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Old 05-16-2009, 01:32 PM   #7
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Can I reduce my AC CFM/ton to under 300 to lower static pressure?


Quote:
Originally Posted by beenthere View Post
I did say it a bit confusingly.

Although the outdoor RH doesn't have a great effect on the condenser.
It does have a big effect on the infiltrations latent load.

The outdoor humidity being high, would cause the indoor humidity to be high from infitration. Same as low outdoor humidity would cause the indoor humidity to be low.

Your outdoor example of 65X35%RH. Just about makes it impossible to have an indoor temp of 85 and 65%RH.

You would have to have a humidifier, or 30 active people in your house.

A low outdoor temp, causes a low liquid saturation temp, and a lower liquid pressure fed to the evap coil.
With a lower latent load. The evaporators saturation temp drops closer to freezing.
As both the indoor DB and WD temps drop, less heat is contained in the refrigerant. Causing the liquid pressure to drop more.
As the liquid temp and pressure drop more, so does the saturation temp of the evap coil drop, lower and lower until it drops below 32F.
Its an accumlative effect.



PS: if you take 65F 35%RH air. and heat it to 85F, its RH is now .3%
Sooooo essentially what you are saying is that if the outdoor temp is high and the indoor humidity is high those are the conditions that put the most load on the condenser..... and those are the conditions my coils are least likely to freeze if I decide to operate at 280 CFM/ton? Additionally, from what I can surmise it sounds like there are two loads on the the AC system; the latent load which you refered to I presume is the load required to bring down the humidity which I presume leaves the "sensible" load as the one refered to in bringing down the temperature. As I think about it I guess it makes sense that faster airflow impacts the temperature more and slower airflow allows the e-coil to get cooler and condense more moisture out the air resulting in lower humidity. I think

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Old 05-16-2009, 01:38 PM   #8
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Can I reduce my AC CFM/ton to under 300 to lower static pressure?


Yep.

Sensible, is the heat you can measure with a regular thermometer.
Latent, is the moisture/humidty load.(heat added or removed to vaporize or condense moisture).
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Old 05-16-2009, 01:48 PM   #9
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Can I reduce my AC CFM/ton to under 300 to lower static pressure?


Quote:
Originally Posted by beenthere View Post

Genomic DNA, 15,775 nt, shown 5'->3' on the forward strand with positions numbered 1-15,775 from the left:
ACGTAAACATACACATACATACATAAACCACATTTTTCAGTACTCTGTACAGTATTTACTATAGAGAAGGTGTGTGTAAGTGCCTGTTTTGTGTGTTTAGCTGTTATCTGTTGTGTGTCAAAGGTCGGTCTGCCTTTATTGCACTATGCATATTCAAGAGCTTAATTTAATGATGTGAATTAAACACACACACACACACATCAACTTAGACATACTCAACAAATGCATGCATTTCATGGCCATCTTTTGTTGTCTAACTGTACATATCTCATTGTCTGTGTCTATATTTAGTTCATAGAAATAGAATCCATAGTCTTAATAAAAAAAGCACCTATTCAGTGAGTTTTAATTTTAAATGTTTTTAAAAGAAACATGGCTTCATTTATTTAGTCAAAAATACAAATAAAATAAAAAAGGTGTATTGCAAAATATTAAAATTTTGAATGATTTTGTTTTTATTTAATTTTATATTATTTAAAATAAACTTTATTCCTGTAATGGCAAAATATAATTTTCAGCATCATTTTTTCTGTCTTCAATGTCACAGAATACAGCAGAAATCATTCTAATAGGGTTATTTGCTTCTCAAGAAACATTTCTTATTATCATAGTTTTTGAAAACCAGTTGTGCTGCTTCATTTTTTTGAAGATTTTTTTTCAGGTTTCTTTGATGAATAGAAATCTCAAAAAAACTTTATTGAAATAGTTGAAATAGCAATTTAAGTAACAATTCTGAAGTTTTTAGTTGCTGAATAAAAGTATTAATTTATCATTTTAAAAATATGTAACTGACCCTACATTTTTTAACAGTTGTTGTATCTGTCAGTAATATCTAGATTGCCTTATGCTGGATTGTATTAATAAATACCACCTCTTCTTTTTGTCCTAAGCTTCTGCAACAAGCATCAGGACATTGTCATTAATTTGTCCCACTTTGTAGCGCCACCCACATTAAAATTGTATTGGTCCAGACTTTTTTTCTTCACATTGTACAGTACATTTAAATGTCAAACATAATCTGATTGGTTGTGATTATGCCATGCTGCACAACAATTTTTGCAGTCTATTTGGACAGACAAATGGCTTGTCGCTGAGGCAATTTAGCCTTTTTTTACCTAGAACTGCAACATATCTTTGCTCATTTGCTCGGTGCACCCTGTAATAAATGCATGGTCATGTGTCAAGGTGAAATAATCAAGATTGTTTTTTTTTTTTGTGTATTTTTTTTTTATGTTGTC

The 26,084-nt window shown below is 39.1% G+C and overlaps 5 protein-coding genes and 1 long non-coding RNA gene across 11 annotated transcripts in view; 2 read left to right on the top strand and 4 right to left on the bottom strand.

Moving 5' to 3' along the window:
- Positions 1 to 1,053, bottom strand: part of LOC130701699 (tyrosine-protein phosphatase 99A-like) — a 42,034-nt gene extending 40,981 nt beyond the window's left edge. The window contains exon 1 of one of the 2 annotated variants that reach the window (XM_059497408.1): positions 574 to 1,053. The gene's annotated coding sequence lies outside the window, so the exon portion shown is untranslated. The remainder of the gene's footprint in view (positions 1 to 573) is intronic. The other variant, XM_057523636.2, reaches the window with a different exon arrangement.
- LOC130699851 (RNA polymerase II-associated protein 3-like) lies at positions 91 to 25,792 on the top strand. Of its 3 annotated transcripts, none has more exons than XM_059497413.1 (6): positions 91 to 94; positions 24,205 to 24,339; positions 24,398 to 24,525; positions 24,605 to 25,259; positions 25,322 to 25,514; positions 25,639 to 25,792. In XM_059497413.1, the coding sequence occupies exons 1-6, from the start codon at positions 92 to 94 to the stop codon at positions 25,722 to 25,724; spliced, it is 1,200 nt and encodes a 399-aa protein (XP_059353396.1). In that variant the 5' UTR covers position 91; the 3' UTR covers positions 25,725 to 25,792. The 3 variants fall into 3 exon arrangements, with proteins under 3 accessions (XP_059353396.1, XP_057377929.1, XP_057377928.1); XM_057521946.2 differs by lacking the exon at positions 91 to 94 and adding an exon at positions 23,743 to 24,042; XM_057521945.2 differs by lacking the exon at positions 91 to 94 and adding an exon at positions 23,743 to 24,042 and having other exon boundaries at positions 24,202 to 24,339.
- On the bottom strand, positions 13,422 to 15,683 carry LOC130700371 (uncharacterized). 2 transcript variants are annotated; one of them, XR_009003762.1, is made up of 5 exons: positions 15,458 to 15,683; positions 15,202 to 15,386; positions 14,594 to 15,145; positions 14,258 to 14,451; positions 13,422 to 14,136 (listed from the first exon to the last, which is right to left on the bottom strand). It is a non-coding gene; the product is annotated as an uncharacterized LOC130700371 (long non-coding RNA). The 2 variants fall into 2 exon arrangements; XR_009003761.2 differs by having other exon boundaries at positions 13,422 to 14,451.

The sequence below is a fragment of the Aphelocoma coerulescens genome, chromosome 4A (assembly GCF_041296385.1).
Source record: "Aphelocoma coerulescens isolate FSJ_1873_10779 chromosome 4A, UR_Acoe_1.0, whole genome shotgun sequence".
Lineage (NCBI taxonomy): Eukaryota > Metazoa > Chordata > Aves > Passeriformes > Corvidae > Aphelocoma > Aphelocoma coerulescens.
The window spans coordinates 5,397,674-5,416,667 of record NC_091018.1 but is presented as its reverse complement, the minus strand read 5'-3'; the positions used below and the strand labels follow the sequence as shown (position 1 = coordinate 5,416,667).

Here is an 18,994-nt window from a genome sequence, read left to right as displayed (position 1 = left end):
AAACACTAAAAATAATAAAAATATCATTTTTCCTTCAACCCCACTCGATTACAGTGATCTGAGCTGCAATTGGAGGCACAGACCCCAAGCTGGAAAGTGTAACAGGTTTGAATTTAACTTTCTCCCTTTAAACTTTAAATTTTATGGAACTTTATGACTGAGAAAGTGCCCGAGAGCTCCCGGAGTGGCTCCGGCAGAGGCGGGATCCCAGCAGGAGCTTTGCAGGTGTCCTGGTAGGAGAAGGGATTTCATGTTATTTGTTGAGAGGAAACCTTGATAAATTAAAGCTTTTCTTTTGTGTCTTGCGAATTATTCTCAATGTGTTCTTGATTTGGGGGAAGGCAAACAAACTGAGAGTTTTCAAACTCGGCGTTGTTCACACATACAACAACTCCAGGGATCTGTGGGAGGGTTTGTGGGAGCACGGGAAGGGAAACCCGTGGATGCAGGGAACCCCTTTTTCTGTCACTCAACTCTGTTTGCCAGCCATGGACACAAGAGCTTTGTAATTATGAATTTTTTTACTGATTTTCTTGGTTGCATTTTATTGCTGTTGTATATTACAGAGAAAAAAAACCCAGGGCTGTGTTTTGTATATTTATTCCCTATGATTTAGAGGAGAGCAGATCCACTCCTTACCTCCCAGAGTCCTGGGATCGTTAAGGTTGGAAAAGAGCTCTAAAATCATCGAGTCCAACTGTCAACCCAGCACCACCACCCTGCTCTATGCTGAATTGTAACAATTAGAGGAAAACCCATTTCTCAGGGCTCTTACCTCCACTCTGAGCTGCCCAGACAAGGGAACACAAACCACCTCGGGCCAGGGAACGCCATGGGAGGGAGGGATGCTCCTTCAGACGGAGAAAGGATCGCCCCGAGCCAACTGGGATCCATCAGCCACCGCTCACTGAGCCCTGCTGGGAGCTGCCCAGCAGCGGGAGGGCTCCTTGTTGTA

Yep.

Sensible, is the heat you can measure with a regular thermometer.
Latent, is the moisture/humidty load.(heat added or removed to vaporize or condense moisture).
Thanks.
I spent the heating season learning about my furnace and how it works and ways to maximize efficieny, comfort, and equipment life, as well as improve air quality....(as you know being one of the key instructors .)

Now it is time for me to focus on the cooling system

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Old 05-22-2009, 09:17 PM   #10
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Can I reduce my AC CFM/ton to under 300 to lower static pressure?


Quote:
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PS: if you take 65F 35%RH air. and heat it to 85F, its RH is now .3%
WOW, thats unbelievable
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Old 05-22-2009, 11:13 PM   #11
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Can I reduce my AC CFM/ton to under 300 to lower static pressure?


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WOW, thats unbelievable
But, thats the way it works.

Thats why, when its 20F and 45%RH outside, and your house has a lot of air infiltration. Your house is dry, if you don't have a humdifier.
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Old 05-23-2009, 08:28 AM   #12
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Can I reduce my AC CFM/ton to under 300 to lower static pressure?


ok, to get back on topic. I have my 2 ton ac unit runningat med hi on my blower setting. That roughly equals about 1000cfm. I havnt had any really hot/humid days, but yesterday it was about 78 degrees and about 55% humidity outside. Inside was 75, and 40% humidity. I turned on the ac and in an hour the humidity dropped 10%, but temp only went down about a degree. It felt much more comfortable though, i guess due to the lower humidity. Should i lower the fan speed? my next lowest option would be med low on the fan, which should blow about about 750cfm. What do you think? Thanks
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Old 05-23-2009, 08:35 AM   #13
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Can I reduce my AC CFM/ton to under 300 to lower static pressure?


Unless you have your manual, and know what static pressure your system is operating at.
You don't know what CFM a speed change will give.

Your still probably over 1100CFM at the med hi setting.
Setting it lower, wihtout knowing what teh CFM will be. Can cause harm.
When you get a mild day, it could damage teh compressor.
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Old 05-23-2009, 08:50 AM   #14
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Can I reduce my AC CFM/ton to under 300 to lower static pressure?


i do have my manual, and have the graph. How do i figure out esp? i need to take readings before the filter, and after the coil, correct? What do i need to measure that? Thanks
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Old 05-23-2009, 08:57 AM   #15
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Can I reduce my AC CFM/ton to under 300 to lower static pressure?


You need a manometer.
Weather a digital or water/u tube. Doesn't matter. As long as you can read in tenth and or 100th of an inch.
Between filter and blower.(at the furnace)
Between coil and furnace.